Do motorcycles have to wait for red lights that don’t change to green?

Have you ever been stuck at a traffic light and, after what seems like an eternity, wondered if the light is broken? Should you go anyway? There aren’t any other cars around, so what’s the point of waiting for a broken red light? Should you keep waiting in case a police officer is waiting nearby, eager to write you a ticket?

This is a routine dilemma for motorcyclists because the sensors at many intersections don’t recognize the relatively light weight of a motorcycle – leaving the motorcyclist left with the option of sitting there indefinitely, sometimes with cars waiting behind them, or running the red light and risking a traffic ticket…

SC Has a Red Light Law for Motorcycles

SC solved this problem in 2008 by passing a red light law for motorcycles, also called a “dead red law” or a “safe on red law” (although there are still other nonsensical and potentially dangerous laws that affect motorcyclists in SC).

SC Code Section 56-5-970(C)(5) now contains an exception to the requirement that a vehicle must stop at a red light and remain in place until the light changes:

(5) Notwithstanding any other provision of law, if a driver of a motorcycle or moped, or a bicycle rider, approaches an intersection that is controlled by a traffic-control device, the driver may proceed through the intersection on a steady red light only if the driver or rider, as the case may be:

(a) comes to a full and complete stop at the intersection for one hundred twenty seconds; and

(b) exercises due care as provided by law, otherwise treats the traffic control device as a stop sign, and determines it is safe to proceed.

Why is the “Safe on Red Law” for Motorcycles Necessary?

Red light laws for motorcycles are necessary because the light doesn’t always change to green when a motorcycle is in the intersection.

There are sensors in the roadway that detect when a vehicle comes to a stop at a red light. The sensors send a signal to the traffic light that there is a vehicle there waiting; therefore, the light should turn green.

The problem is that some of these sensors do not detect vehicles that are under a certain weight – I don’t know what the weight requirement is that triggers most red lights, but I can tell you from experience that, at many intersections, it is more than the weight of a motorcycle…

And that doesn’t leave any good options for a motorcyclist who is sitting at an intersection waiting for the light to turn. If there are cars behind you, you can move forward or to the side and motion for them to drive over the sensors.

You could also get off your motorcycle, leave it in the intersection, and press a pedestrian crosswalk button if there is one. Or you could just run the red light – none of these are safe or practical solutions.

“Safe red laws” provide a safe and common-sense solution for motorcyclists who are stuck at a red light that just won’t change for them.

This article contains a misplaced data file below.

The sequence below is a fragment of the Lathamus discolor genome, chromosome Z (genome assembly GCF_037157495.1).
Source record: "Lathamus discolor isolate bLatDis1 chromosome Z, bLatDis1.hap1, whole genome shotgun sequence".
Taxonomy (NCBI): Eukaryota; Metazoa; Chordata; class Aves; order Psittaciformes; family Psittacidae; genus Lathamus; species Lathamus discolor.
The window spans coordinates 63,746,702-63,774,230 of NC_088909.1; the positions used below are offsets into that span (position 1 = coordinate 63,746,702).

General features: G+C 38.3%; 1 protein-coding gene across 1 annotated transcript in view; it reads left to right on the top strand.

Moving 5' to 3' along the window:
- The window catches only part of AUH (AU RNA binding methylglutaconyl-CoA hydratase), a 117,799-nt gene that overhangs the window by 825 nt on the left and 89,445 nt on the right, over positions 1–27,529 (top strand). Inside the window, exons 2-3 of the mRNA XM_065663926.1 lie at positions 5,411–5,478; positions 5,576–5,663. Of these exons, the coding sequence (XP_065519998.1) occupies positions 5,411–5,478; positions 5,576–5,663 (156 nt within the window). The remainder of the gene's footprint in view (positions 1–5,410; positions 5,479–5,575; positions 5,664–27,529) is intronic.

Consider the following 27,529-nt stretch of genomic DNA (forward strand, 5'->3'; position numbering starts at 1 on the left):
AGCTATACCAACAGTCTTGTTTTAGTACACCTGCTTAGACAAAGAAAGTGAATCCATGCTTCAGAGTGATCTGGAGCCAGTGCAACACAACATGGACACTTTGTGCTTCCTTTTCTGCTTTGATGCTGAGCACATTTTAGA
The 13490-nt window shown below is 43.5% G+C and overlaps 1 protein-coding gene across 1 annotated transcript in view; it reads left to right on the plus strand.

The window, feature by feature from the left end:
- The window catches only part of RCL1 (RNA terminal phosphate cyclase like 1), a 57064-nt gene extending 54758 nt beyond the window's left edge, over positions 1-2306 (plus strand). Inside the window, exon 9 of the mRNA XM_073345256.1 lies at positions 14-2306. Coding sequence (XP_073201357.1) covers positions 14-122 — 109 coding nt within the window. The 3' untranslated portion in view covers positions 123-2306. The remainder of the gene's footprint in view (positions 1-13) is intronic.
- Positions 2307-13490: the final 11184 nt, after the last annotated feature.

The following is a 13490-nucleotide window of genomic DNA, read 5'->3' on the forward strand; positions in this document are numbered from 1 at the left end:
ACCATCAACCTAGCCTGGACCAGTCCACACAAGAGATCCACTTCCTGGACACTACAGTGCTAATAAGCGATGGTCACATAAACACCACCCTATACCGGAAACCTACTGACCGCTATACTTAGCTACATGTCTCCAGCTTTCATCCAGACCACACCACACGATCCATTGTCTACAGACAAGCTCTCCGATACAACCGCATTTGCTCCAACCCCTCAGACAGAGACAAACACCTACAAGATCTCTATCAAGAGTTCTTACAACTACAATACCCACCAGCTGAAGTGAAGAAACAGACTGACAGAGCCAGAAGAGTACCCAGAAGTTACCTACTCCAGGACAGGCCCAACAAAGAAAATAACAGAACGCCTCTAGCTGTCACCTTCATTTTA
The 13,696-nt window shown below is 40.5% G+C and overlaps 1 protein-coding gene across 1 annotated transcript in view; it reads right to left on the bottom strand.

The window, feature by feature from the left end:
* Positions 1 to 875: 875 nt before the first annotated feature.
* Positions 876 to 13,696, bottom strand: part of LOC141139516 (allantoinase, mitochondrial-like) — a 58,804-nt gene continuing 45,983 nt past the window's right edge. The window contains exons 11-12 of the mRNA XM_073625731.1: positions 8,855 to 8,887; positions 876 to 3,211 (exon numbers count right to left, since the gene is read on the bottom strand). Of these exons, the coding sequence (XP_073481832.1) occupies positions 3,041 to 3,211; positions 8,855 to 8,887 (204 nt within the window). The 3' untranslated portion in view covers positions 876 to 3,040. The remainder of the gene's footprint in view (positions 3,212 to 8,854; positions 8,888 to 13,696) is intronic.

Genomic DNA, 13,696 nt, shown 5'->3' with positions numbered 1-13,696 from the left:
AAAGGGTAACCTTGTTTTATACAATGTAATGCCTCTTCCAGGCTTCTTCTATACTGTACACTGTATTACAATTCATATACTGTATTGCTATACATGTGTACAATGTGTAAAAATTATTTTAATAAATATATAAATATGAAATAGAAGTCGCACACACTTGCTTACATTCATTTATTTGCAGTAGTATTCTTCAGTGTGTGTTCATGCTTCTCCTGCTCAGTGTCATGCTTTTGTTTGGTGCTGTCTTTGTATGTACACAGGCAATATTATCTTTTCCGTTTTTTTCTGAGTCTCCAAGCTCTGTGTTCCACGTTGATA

SC’s Red Light Law for Motorcycles Also Applies to Mopeds and Bicyclists

SC’s red light law doesn’t just apply to motorcycles – it also applies to mopeds and bicyclists who experience the same problem even more frequently than motorcyclists.

Other States that Have Passed “Dead Red Laws”

SC is not alone in passing a red light law for motorcycles, but more than half of the states still make it a crime for a motorcycle to run a red light no matter how long it takes for the light to change.

Other states that have passed safe harbor red light laws include:

  • Arkansas,
  • Colorado,
  • Idaho,
  • Illinois,
  • Indiana,
  • Kansas,
  • Minnesota,
  • Missouri,
  • Nevada,
  • North Carolina,
  • Oklahoma,
  • Oregon (limited),
  • Tennessee,
  • Utah,
  • Virginia,
  • Washington, and
  • Wisconsin.

That’s 18 states total (although I may have missed some – it’s a moving target), leaving motorcyclists, bicyclists, and moped riders in 32 states and the District of Columbia with no dead red laws.

How Does SC’s Motorcycle Law for Red Lights Affect Your Case?

A violation of a traffic law in SC is usually found to be negligence per se at trial. If there is no red light law for motorcycles and you run a red light, even if the light has been stuck on red for ten minutes, that’s negligence per se. If there is a crash, you are either at fault or partially at fault under SC’s comparative negligence rules.

With SC’s motorcycle red light law, you are not negligent per se if you follow the rules:

  • Come to a complete stop at the red light,
  • Wait at least 120 seconds before moving forward, and then
  • Exercise due care as you proceed through the intersection.

After the 120 second waiting period, you can treat the red light as if it were a stop sign, and you can proceed if it is safe to do so.

If you pull out in front of an oncoming vehicle, you may be at fault in the collision just as you would if you had pulled out from a stop sign in front of an oncoming vehicle.

On the other hand, if you follow the rules and exercise due care, but you are still struck by another vehicle that was driving recklessly, they are at fault in the crash. You are not negligent per se based on running the red light, because you followed the law.

Check out this YouTube video that contains a detailed explanation of how red light sensors work, the different types of red light sensors, and instructions for how to comply with the dead red laws in different states:

Questions About SC’s Red Light Law for Motorcycles?

The motorcycle crash attorneys at the Boles Law Firm can help you to investigate your crash, gather the evidence you will need in court, negotiate with the insurance companies, and recover the maximum compensation that you are entitled to for your injuries.

Call us at 843-576-5775 to schedule an appointment for a free consultation at our North Charleston or Walterboro offices or send us a message through our website.

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